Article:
Billy Ray Valentine Teaches the GOP About Budget Ceilings

No doubt the Republicans think that they have President Obama and The Democrats between a rock and a hard place regarding the upcoming budget ceiling showdown. I would suggest that the House Republican Caucus call an immediate meeting to watch the 1983 film Trading Places before counting their eggs prior to their hatching.TP

Aside from being a movie in which Al Franken-one of my favorite former comedians AND current U.S. Senators–plays a somewhat imbibed luggage handler with his old stand-up partner Tom Davis,  the movie Trading Places is about as good a representation of the 1980s commodities markets inner workings as any graduate thesis I’ve ever read.

It’s also a terrific representation of how the hapless House GOP thinks it has the Democrat’s Donkey by the balls.

Trading Places—A Primer in Commodities

In the 1983 movie, the Duke Brothers (played by the superb actors Ralph Bellamy and Don Ameche) are extremely wealthy good old boy commodities traders who plan to corner the market in orange juice futures…but are so greedy that they try to cheat in order to do so.

And just for good measure, they callously make a $1 bet that they can prove or disprove a trivial “nature vs nurture” argument between themselves, despite the fact that it will ruin their niece’s marriage to an upper-crust, Harvard-educated, up-and-comer in their investment firm (Dan Ackroyd as Louis Winthorpe) by taking a down-and-out, homeless, street hustler (Eddie Murphy as Billy Ray Valentine) and switching their respective positions in life.

The Set Up:

The Duke Brothers have bribed a shady thug to get an advance copy of a government report on the orange crop. This will give them inside information on what’s going to happen in the market for frozen, concentrated orange juice. But Winthorpe and Valentine find out what the Dukes are up to, and vowing revenge for screwing with their lives for their entertainment, they steal the crop report before the Duke Brothers get it and substitute their own fake report which discloses exactly the opposite results of the real one.

The real report says the orange crop is strong. When the rest of the world learns this, under the supply and demand theory, the price of OJ will fall. So Winthorpe and Valentine create a fake crop report that they put into the hands of the Duke Brothers. The fake crop report says the crop was bad and that there will be a shortage of oranges and, hence, frozen concentrated orange juice. The Duke Brothers see this, and believe the price of OJ will rise.

The setting of the big finale and the ultimate take-down of the Duke Brothers is the floor of the commodities exchange. The Duke Brothers have told their trader to buy orange juice futures, and to keep buying no matter how high the price goes.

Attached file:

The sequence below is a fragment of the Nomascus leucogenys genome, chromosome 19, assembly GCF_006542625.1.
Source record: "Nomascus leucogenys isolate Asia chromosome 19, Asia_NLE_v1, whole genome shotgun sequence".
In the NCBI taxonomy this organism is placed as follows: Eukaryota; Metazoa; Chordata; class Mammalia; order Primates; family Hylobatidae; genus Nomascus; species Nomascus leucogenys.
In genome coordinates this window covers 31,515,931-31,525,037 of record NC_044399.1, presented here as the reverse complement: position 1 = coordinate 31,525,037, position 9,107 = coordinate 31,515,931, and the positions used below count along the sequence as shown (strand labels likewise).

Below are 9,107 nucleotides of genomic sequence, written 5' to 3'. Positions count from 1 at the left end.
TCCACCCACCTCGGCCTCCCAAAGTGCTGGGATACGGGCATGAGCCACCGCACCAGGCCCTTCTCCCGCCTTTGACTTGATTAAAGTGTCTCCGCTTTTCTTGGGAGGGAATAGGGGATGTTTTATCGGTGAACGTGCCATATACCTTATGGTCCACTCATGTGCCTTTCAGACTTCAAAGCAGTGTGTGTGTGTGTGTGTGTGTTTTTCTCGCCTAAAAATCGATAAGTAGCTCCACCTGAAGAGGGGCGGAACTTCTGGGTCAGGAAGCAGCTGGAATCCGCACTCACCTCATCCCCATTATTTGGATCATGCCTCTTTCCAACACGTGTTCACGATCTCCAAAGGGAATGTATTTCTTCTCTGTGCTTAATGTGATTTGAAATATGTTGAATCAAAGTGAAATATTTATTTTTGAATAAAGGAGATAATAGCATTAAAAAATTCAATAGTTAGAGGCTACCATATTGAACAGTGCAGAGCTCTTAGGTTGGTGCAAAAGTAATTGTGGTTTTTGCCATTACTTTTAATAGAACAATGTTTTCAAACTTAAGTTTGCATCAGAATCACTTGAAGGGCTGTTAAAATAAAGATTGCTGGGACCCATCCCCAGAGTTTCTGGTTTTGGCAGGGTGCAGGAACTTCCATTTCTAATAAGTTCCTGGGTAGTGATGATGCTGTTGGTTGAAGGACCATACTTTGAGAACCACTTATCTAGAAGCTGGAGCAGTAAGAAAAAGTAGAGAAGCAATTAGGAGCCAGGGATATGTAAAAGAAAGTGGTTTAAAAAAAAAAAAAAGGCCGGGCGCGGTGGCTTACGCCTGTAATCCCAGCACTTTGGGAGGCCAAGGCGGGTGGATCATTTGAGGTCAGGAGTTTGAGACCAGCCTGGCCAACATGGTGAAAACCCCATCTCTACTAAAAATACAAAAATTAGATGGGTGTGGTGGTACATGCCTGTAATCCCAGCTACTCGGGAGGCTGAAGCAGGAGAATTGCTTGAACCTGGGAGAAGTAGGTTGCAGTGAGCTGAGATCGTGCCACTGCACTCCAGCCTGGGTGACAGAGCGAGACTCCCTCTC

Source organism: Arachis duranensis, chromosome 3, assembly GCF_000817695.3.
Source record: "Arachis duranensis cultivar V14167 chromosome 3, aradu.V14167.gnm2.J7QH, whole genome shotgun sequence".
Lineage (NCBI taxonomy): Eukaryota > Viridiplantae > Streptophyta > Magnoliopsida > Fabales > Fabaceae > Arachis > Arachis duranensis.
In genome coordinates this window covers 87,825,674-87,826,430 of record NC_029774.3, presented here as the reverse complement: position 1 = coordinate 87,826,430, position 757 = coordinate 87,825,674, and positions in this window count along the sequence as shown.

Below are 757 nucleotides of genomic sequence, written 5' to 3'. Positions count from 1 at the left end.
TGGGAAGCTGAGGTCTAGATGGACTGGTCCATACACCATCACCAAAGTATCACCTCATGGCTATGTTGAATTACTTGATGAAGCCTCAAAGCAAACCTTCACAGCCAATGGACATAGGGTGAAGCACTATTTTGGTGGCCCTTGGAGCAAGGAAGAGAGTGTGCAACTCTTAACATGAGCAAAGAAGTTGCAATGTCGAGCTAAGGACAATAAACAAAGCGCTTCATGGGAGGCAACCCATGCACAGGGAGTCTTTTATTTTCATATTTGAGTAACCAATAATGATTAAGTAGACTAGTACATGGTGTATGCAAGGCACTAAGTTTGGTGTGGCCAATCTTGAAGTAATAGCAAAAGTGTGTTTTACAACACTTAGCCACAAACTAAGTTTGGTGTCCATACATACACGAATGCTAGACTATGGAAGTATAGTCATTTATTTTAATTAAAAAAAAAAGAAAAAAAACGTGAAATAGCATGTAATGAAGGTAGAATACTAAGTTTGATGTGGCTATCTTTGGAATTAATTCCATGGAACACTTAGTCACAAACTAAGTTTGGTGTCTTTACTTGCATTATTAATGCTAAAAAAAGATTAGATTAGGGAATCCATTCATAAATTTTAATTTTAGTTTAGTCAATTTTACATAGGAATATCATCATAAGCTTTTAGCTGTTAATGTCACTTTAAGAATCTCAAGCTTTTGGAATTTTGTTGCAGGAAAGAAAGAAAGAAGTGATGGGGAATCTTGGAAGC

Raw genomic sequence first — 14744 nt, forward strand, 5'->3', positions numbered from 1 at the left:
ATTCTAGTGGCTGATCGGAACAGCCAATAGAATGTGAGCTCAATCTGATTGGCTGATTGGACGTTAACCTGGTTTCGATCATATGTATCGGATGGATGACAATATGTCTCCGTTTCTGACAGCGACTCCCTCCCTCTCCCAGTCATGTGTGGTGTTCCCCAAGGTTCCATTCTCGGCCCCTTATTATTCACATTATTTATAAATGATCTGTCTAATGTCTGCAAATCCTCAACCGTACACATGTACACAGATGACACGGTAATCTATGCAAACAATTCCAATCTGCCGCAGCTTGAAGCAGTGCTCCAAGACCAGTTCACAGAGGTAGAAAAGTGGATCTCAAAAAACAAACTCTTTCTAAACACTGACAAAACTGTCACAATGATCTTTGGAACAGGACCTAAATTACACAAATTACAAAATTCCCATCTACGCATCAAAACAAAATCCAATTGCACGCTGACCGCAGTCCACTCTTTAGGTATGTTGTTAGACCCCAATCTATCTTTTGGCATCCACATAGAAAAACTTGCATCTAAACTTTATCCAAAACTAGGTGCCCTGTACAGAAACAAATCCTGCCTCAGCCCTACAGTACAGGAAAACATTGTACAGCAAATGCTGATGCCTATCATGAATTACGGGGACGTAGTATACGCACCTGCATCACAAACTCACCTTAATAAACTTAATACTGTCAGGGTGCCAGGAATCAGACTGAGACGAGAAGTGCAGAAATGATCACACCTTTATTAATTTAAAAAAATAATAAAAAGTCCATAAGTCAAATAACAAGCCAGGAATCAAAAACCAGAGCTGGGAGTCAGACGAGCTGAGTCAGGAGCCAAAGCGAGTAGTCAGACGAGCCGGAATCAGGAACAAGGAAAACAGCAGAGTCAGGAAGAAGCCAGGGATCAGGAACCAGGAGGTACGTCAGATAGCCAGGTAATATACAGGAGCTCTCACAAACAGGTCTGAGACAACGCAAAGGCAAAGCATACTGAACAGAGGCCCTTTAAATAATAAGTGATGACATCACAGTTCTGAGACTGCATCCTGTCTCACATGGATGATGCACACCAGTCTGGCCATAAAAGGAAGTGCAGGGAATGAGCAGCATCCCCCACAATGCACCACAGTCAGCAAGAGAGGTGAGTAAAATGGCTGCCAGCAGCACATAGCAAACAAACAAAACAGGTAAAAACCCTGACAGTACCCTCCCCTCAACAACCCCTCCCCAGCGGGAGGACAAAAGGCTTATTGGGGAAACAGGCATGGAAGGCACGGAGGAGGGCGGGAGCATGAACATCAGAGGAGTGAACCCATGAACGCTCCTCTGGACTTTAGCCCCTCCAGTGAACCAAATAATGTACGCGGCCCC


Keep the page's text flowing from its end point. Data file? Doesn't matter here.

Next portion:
The market opens, and the Duke Brothers’ trader starts buying. Everybody else notices this and assumes the Dukes know something they don’t so suddenly, everybody’s buying. The price goes up and up and up, and the Dukes as well as everyone else, keep buying.

Then comes the key line for the entire movie — a line that’s actually almost unintelligible. Standing on the floor of the exchange, Winthorpe (Dan Aykroyd) screams out:

Sell 30 April at 142!!!!


This is what that line meant in layman’s terms:

Even though Winthorpe actually doesn’t own a single orange contract, under the commodities exchange rules, as long as he owns the contracts when it’s time to fill the orders he’s sold, he’s allowed to sell contracts he doesn’t even own yet with the following desired results:

  1. Winthorpe wants to promise to sell orange juice in April for $1.42 per pound.
  2. The “30” in his line means he wants to start by selling 30 contracts. (One contract = many, many tons of frozen concentrated OJ.)
  3. All the other traders assume the price in April will be higher than $1.42.
  4. The traders mob Winthorpe and Valentine, agreeing to buy lots and lots of OJ from them at $1.42 a pound.


A minute later, everything on the trading floor goes quiet and everybody looks at the TV. On the TV, the secretary of agriculture walks to a podium and reads the orange crop report that tells the world that the orange crop is fine…there will be no shortage as the Dukes were led to believe by Winthorpe and Vallentine.


To the dismay of the other OJ traders (and especially the Dukes), this means that the price of OJ is not going to go through the roof after all. All those traders who, a minute ago, were buying all they could, now suddenly need to sell. So the price starts falling like The Hindenberg. When the price hits 29 cents a pound, Winthorpe and Valentine start agreeing to buy orange juice in April.

In other words, Winthorpe and Valentine have contracts allowing them to buy millions of pounds of orange juice in April for 29 cents a pound, and to sell it for $1.42 a pound. They sold high and bought low. They’re rich. The Dukes made the opposite bet and went broke.